If you remember, we had just left the Thiepval Memorial…
…and were heading towards a clump of trees I had spotted away to the south…
…that I thought might be worth a visit while we are here.
The others had returned to the car, and I had set off across the fields on my own. And for good reason.
You see it was at this point that the German front line deviated from its slightly south western course to turn sharply south east and then east (see trench map below), leaving the defenders of what was in effect a small salient vulnerable to attacks on two sides.
Unsurprisingly the Germans created a strongpoint here which, like the Schwaben Redoubt to the north of Thiepval village, bristled with machine guns and defensive fortifications. The map shows the Leipzig Redoubt in the bottom left hand corner, opposite the word ‘Avenue’.
Once a chalk quarry…
…if you take another look at the trench map you can see the small escarpment, visible in the photos above, quite clearly marked.
In fact the storming of the Leipzig Redoubt by men of the Highland Light Infantry on the morning of 1st July 1916 was one of the very few successes achieved by the British north of the Albert-Bapaume road that day. Creeping forward to within 40 yards of the German positions a few minutes before the British bombardment lifted, the Scots rushed the redoubt, catching the German defenders still sheltering in their dugouts. Little further progress could be made, but the Leipzig Redoubt remained in British hands despite German attempts to recapture it.
Looking south west, the site of the redoubt on our left; the German front line would have turned to the left here, pretty much where the track begins to do so.
Hmm. What’s this, I wonder?
Recognize one of these? It’s the first one I’ve come across on my travels.
Stokes mortar round. Still lying there after all these years. It once looked like this.
I don’t think we’ll go in there.
Anyway, I really can’t stay here too long, that would make me hugely unpopular, so we shall begin our return journey.
Unexploded British shell.
It does make you wonder how much more is still lying in the undergrowth.
The German trenches would have crossed this field towards the memorial in the distance. The British attack came from the left hand side of the photo.
Turning to our right, this would have been the view that the men of the H.L.I. would have had as they stormed the redoubt.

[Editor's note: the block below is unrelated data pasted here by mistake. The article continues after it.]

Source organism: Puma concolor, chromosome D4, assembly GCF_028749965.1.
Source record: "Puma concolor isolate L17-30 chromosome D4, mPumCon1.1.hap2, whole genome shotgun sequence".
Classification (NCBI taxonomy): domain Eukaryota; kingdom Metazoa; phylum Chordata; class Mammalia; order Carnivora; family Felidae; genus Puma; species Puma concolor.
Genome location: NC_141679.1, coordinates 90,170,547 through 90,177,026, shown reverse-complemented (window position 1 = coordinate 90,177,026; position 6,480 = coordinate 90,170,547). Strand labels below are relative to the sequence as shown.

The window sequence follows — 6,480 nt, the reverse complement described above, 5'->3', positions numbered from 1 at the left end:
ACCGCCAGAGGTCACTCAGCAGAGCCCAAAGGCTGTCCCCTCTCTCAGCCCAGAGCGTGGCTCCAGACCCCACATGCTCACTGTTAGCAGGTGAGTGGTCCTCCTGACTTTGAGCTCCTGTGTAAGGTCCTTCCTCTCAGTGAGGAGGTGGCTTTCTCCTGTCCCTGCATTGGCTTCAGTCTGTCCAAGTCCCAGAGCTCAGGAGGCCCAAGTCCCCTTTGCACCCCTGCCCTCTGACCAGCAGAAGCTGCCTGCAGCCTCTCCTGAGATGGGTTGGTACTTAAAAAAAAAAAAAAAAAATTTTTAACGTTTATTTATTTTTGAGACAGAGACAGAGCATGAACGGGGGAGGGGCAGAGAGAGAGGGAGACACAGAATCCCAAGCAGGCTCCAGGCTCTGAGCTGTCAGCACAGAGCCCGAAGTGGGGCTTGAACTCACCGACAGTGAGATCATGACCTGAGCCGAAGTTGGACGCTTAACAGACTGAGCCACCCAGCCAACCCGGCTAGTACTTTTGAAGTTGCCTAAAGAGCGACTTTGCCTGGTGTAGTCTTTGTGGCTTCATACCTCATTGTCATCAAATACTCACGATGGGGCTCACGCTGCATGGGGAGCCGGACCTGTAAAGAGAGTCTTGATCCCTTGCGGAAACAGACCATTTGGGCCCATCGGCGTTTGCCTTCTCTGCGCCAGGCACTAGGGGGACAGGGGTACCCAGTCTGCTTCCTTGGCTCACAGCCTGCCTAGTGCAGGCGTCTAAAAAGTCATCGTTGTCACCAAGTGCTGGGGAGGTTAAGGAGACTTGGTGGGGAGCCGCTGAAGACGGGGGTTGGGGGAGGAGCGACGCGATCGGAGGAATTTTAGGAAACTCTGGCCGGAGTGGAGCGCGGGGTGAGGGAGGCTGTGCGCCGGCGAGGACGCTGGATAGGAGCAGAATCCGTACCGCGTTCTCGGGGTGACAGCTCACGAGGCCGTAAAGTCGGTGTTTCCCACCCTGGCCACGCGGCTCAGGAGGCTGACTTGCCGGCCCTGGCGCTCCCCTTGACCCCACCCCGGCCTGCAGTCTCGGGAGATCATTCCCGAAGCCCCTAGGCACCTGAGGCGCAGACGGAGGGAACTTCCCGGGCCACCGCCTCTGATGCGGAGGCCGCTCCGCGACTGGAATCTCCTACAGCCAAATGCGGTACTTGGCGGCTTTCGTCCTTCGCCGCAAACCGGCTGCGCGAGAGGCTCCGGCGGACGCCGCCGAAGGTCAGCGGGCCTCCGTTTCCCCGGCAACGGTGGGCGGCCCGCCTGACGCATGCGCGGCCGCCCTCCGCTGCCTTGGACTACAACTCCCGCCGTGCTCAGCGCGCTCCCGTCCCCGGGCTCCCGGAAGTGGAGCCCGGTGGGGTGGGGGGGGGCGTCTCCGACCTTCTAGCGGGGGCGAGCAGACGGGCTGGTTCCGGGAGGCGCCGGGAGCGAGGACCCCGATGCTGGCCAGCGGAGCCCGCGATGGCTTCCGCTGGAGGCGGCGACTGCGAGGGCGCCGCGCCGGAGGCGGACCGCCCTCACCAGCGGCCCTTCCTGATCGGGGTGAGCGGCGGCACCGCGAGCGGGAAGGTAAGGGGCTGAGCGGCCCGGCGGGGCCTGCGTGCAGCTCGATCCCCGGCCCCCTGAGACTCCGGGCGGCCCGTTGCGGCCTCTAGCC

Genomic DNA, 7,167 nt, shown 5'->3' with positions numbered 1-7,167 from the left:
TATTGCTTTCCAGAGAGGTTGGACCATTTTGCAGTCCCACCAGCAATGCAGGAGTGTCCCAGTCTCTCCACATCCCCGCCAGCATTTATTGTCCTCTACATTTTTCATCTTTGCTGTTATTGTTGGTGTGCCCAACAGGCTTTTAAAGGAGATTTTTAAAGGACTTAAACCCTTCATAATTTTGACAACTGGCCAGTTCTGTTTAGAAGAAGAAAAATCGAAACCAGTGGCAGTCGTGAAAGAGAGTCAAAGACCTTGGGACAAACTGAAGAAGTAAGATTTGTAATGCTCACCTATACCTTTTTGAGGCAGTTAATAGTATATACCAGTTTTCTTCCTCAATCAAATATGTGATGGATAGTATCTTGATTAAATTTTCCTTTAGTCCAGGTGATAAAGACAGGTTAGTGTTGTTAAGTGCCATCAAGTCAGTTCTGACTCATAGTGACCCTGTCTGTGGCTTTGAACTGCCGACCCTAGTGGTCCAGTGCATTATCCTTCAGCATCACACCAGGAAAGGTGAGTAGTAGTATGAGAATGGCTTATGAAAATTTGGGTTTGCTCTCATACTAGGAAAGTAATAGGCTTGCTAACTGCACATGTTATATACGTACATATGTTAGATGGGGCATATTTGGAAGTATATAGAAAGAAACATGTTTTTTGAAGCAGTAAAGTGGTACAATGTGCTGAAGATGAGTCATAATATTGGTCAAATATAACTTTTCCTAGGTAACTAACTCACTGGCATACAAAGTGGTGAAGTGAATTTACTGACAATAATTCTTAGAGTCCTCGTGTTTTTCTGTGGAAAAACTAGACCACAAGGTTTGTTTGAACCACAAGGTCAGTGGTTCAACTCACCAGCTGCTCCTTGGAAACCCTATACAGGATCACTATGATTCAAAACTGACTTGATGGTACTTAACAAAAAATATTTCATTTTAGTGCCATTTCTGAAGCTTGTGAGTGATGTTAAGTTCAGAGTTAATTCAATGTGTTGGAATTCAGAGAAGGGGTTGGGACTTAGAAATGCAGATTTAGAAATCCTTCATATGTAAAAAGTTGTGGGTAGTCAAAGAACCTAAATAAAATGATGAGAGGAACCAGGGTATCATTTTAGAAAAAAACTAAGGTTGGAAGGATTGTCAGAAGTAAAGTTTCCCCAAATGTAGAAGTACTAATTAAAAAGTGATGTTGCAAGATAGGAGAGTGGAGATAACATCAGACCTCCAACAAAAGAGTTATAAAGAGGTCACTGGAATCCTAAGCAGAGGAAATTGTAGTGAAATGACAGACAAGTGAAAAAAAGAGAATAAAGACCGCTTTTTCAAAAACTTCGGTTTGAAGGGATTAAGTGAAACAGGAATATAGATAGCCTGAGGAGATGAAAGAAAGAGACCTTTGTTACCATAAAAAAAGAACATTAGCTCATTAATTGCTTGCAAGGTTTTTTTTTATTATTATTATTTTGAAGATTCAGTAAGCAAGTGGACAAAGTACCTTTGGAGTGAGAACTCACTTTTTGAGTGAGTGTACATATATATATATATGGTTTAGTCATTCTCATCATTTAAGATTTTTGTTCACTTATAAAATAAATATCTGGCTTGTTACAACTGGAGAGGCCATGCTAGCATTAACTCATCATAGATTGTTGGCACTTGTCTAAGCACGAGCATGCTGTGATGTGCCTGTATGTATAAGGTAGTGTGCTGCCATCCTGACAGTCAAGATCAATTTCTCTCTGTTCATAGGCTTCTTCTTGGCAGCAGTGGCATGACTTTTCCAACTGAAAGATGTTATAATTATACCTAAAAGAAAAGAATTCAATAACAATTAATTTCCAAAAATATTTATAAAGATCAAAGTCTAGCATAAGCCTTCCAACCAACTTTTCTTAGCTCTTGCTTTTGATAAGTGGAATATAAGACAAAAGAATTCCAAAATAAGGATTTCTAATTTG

In March 1917, following the Germans’ voluntary withdrawal to the Hindenburg Line, the author John Masefield, commissioned at the behest of the Foreign Office to write a book on the battle, travelled the Somme battlefields. He wrote to his wife; “Took in the Leipzig Redoubt…I never saw such mud, or such a sight, in all my days. Other places are bad and full of death, but this was deep in mud as well, a kind of chaos of deep running holes and broken ground and filthy chasms, and pools and stands and marshes of iron-coloured water, and yellow snow and bedevilment. Old rags of wet uniform were everywhere, and bones and legs and feet and hands were sticking out of the ground, and in one place were all the tools of a squad just as they had laid them down; in order, and then all the squad, where they had been killed, and the skull of one of them in a pool, and, nearby, the grave of half a German, and then a German overcoat with ribs inside it, and rifles and bombs and shells literally in heaps…such a hell of desolation all round as no words can describe”.
Some of the shells…
… and many of the men, I am sure…
…are still here.
Better hurry now, or else I shall be in serious trouble!
But it was definitely worth it. Of the thousands of people who visit the Thiepval Memorial each month, very few, I suspect, make the walk to the redoubt. Most probably don’t know of its existence. The ten minutes I spent there was a lonely and sobering experience.
I wouldn’t have missed it.
With one final look over our shoulder…
…we find ourselves back at the memorial…
…and just a few minutes from the Visitor Centre…
…where Baldrick and the others patiently (?) await.
Still, all’s well that ends well. As we leave Thiepval, it’s worth mentioning how useful the memorial is as a landmark when touring this part of the Somme, as you will see in future posts.